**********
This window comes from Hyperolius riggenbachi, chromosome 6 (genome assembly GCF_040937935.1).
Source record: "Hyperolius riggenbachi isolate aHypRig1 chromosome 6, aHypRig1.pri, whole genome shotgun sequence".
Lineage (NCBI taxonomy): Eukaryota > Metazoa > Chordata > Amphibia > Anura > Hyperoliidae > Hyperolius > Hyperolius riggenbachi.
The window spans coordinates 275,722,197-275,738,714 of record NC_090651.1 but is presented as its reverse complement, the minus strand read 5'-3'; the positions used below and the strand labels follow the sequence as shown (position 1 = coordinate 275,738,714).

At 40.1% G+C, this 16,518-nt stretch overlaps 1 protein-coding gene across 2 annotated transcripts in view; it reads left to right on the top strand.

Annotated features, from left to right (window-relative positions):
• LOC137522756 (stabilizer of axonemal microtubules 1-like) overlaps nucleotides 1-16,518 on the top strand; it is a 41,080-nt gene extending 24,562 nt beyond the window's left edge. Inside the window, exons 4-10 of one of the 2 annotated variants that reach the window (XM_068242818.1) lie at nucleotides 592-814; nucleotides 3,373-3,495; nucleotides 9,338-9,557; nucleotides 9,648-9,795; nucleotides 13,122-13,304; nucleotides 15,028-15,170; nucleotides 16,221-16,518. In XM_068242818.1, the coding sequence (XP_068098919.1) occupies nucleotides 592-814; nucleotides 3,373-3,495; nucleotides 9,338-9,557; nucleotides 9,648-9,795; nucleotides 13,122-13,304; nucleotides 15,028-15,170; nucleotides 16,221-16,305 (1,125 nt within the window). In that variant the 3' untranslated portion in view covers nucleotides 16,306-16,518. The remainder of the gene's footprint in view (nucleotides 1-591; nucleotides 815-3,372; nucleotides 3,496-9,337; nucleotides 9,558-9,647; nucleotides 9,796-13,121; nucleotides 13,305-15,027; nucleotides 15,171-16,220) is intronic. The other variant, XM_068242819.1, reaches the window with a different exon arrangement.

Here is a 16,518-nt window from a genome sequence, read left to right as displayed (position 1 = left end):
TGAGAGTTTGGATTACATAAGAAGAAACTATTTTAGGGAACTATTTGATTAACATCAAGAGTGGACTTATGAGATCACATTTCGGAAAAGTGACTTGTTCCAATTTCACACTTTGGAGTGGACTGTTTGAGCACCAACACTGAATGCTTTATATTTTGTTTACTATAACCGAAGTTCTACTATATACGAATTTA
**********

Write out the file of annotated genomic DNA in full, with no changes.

This window comes from Hyperolius riggenbachi, chromosome 6 (genome assembly GCF_040937935.1).
Source record: "Hyperolius riggenbachi isolate aHypRig1 chromosome 6, aHypRig1.pri, whole genome shotgun sequence".
Lineage (NCBI taxonomy): Eukaryota > Metazoa > Chordata > Amphibia > Anura > Hyperoliidae > Hyperolius > Hyperolius riggenbachi.
The window spans coordinates 275,722,197-275,738,714 of record NC_090651.1 but is presented as its reverse complement, the minus strand read 5'-3'; the positions used below and the strand labels follow the sequence as shown (position 1 = coordinate 275,738,714).

At 40.1% G+C, this 16,518-nt stretch overlaps 1 protein-coding gene across 2 annotated transcripts in view; it reads left to right on the top strand.

Annotated features, from left to right (window-relative positions):
• LOC137522756 (stabilizer of axonemal microtubules 1-like) overlaps nucleotides 1-16,518 on the top strand; it is a 41,080-nt gene extending 24,562 nt beyond the window's left edge. Inside the window, exons 4-10 of one of the 2 annotated variants that reach the window (XM_068242818.1) lie at nucleotides 592-814; nucleotides 3,373-3,495; nucleotides 9,338-9,557; nucleotides 9,648-9,795; nucleotides 13,122-13,304; nucleotides 15,028-15,170; nucleotides 16,221-16,518. In XM_068242818.1, the coding sequence (XP_068098919.1) occupies nucleotides 592-814; nucleotides 3,373-3,495; nucleotides 9,338-9,557; nucleotides 9,648-9,795; nucleotides 13,122-13,304; nucleotides 15,028-15,170; nucleotides 16,221-16,305 (1,125 nt within the window). In that variant the 3' untranslated portion in view covers nucleotides 16,306-16,518. The remainder of the gene's footprint in view (nucleotides 1-591; nucleotides 815-3,372; nucleotides 3,496-9,337; nucleotides 9,558-9,647; nucleotides 9,796-13,121; nucleotides 13,305-15,027; nucleotides 15,171-16,220) is intronic. The other variant, XM_068242819.1, reaches the window with a different exon arrangement.

Here is a 16,518-nt window from a genome sequence, read left to right as displayed (position 1 = left end):
TGAGAGTTTGGATTACATAAGAAGAAACTATTTTAGGGAACTATTTGATTAACATCAAGAGTGGACTTATGAGATCACATTTCGGAAAAGTGACTTGTTCCAATTTCACACTTTGGAGTGGACTGTTTGAGCACCAACACTGAATGCTTTATATTTTGTTTACTATAACCGAAGTTCTACTATATACGAATTTA